Fatty meals equal foggy brain. The heaviness and fat in meals decreases the oxygen available to the body to use for energy. So, eat a lighter breakfast and lunch while at work, so that haze doesn’t set in after your break.

Fat in the diet is a concentrated source of energy, providing more calories per gram than any other nutrient. Fat supplies 9 calories per gram, compared to 4 calories offered by protein and carbohydrates. Although the body can use fat for energy, it is not its preferred source of energy.

Foods with high fat content take longer to digest than other foods. This can lead to issues with acid reflux, which can influence a person’s willingness to engage in activity. This delay in digestion can also lead to someone feeling that overstuffed feeling, which often leaves us feeling more sleepy than energized.

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Meals that contain mostly carbohydrates can increase serotonin levels, which can contribute to drowsiness. That is why it is important to make sure you are getting a mix of macronutrients – carbs, protein, and fat – every time you eat. Meals that have a good balance of protein may help you avoid this after-meal slump.

Unlike fats, proteins can be converted into glucose to provide fuel for the brain. However, protein is not the body’s preferred source of fuel. Protein is a part of every cell in your body. Our diets require a constant supply of proteins to make and repair body cells.

Protein is essential for the body to work correctly and without the right amount, you can be left feeling weak and tired. For example, hemoglobin is a protein that transports oxygen in the blood to body cells. When the cells do not receive enough oxygen, often resulting in anemia, the body feels drained of energy and weak.

For the best energy boost, evenly spread your protein intake throughout the day. Most people eat the least amount of protein at the beginning of the day and the most at the end of the day. For more sustained energy throughout the day, focus on getting about the same amount of protein at each meal.


Dehydration is often confused with fatigue. Dehydration reduces blood flow to your organs, leaving you sluggish. Abide by the general fluid recommendation of drinking at least eight 8-ounce glasses of liquids, such as water, each day and more if your urine is on the darker yellow side.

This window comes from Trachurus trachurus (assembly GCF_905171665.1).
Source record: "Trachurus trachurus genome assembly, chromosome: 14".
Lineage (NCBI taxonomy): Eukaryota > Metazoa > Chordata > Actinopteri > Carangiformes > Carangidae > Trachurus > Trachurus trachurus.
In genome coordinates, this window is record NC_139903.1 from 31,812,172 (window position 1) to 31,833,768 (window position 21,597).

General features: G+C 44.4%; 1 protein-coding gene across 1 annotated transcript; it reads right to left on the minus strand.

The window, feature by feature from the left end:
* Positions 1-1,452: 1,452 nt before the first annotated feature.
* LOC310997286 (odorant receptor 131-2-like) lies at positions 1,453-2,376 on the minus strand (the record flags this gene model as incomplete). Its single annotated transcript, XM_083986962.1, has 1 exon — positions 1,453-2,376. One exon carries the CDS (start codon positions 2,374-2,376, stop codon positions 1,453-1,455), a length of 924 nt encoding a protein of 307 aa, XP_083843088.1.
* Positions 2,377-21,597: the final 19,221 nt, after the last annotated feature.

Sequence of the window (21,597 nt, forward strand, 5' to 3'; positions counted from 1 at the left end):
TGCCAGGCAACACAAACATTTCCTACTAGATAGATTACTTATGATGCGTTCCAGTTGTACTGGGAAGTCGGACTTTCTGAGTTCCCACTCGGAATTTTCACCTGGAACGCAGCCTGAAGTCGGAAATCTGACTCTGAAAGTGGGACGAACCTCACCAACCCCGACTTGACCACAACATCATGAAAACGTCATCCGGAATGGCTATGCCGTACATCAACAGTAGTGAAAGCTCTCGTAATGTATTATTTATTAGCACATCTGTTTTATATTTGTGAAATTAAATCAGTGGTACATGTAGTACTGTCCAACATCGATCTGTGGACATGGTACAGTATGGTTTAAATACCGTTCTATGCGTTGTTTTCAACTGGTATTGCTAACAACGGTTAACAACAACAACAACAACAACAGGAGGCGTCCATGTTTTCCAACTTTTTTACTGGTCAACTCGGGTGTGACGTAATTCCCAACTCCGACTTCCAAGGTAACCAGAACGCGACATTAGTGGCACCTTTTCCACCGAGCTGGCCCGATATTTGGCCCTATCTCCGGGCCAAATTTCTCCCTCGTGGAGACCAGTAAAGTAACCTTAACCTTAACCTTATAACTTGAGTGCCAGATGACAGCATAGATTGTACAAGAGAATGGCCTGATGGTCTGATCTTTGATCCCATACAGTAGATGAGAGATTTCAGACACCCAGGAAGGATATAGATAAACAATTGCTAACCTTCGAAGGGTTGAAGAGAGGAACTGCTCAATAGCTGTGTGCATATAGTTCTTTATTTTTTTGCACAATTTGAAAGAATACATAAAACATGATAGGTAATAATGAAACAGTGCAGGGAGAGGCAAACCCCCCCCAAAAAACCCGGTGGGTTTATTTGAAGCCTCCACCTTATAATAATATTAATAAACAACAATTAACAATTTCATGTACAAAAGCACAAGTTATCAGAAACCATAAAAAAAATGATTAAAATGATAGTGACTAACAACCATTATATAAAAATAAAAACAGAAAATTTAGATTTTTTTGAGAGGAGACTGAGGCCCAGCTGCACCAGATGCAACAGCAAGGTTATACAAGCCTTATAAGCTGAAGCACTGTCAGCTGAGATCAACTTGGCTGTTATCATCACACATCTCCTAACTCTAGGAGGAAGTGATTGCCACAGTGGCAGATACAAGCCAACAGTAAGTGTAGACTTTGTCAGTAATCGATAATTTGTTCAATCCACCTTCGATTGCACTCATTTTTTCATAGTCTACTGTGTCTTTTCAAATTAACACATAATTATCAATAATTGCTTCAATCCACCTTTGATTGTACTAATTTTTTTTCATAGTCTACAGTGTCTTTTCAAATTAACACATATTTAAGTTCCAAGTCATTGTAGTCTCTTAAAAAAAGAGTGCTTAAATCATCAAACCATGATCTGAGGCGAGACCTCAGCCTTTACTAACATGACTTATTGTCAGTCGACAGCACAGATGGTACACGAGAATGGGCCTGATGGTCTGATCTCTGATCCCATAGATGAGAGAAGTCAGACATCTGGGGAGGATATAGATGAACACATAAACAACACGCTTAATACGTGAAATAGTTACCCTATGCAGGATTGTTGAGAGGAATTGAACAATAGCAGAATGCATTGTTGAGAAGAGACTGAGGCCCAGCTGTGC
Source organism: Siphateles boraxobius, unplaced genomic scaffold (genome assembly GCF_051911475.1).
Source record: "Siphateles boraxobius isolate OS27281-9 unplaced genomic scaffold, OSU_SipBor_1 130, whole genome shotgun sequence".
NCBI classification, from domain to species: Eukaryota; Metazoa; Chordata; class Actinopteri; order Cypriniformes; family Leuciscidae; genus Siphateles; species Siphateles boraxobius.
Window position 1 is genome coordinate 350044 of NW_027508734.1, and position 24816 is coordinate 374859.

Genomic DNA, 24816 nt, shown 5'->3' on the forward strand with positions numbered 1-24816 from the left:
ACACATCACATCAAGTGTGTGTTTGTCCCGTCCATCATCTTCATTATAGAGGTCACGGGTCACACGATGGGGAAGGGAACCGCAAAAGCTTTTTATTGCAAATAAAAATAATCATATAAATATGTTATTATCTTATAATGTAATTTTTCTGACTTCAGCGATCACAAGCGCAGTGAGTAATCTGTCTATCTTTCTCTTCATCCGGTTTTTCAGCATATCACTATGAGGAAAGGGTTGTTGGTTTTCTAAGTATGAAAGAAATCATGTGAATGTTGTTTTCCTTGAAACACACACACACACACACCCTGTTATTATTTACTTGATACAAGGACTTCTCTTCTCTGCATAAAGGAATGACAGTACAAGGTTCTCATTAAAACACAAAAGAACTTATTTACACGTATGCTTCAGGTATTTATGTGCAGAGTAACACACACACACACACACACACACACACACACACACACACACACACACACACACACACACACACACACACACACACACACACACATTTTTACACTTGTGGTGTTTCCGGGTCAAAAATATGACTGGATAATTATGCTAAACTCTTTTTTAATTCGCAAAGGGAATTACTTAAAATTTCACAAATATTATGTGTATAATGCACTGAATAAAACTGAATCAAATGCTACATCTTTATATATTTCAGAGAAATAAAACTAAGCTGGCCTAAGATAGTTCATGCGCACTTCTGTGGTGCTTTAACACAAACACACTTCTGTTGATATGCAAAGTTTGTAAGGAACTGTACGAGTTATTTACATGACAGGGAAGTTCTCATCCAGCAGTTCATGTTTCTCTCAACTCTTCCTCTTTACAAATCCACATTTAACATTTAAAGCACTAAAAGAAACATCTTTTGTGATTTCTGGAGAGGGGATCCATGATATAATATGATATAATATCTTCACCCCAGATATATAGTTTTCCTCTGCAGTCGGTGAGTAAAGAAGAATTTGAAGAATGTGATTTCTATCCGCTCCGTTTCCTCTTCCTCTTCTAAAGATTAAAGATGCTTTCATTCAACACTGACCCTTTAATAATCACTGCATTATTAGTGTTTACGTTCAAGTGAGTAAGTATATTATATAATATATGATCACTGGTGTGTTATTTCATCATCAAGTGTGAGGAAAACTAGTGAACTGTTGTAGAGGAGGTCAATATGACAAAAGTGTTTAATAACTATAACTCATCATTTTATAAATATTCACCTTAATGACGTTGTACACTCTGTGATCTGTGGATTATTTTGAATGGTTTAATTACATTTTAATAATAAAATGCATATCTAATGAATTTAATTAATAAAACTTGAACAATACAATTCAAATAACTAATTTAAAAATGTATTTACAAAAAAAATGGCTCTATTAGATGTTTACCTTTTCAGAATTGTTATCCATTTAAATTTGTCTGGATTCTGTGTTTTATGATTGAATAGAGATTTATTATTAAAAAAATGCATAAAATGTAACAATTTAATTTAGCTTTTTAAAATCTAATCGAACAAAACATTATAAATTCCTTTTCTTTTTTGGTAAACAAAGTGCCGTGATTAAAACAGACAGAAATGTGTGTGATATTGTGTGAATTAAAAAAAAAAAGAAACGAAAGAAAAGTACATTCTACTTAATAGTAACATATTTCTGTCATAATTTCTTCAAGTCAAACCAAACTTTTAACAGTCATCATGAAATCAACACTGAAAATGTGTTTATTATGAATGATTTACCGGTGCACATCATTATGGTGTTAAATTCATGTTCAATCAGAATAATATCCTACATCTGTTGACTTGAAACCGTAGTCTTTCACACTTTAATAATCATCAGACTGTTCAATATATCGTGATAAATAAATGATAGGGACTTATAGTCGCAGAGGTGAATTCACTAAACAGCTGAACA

Water is vital to carry nutrients to the cells and remove waste products from the body. If you are not drinking enough water throughout the day, one of the first symptoms you might notice is feeling fatigued. 

Increasing your water intake can sometimes be a hard goal to achieve. Disliking the taste of water, remembering to drink up, and many other barriers can prevent people from drinking enough throughout the day. Experiment with different ways of drinking to see if one helps you reach your daily eight. Some people find that drinking from a straw or having their water ice cold helps to improve their intake. Others commit to bringing a water bottle with them everywhere they go so they can always easily take a sip. Another idea is to set a goal to drink an entire glass of water each time you sit down to eat a meal or a snack. Before you know it, you will be hitting your water goals and feeling more energetic in the process. 

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The many benefits of exercise to our health are well known. Many people who are struggling with feeling tired and sluggish push exercises away because they don’t feel like they can do it. Nevertheless, getting movement can actually help to lift that fatigue and give you a natural boost of energy.

Exercise can help to lessen stress and improve your sleep, which are two of the biggest energy drainers. Getting your heart pumping also gives your cells more energy to burn and circulates oxygen.

You don’t have to sign up for a marathon or join a gym, simple exercises such as daily walks, gardening, or stretching all can increase hormones that elevate your mood and make you feel more alert. Bonus, a new study revealed that even a few minutes of walking after a meal could significantly improve your blood sugar levels. Set a goal to be active for at least 30 minutes most days of the week.

With the fast-paced 24/7 World we live in, we all need a little more energy to accomplish our daily activities and tasks. Eating mindfully and choosing foods wisely to maximize your energy sources can help you get more energy from your diet!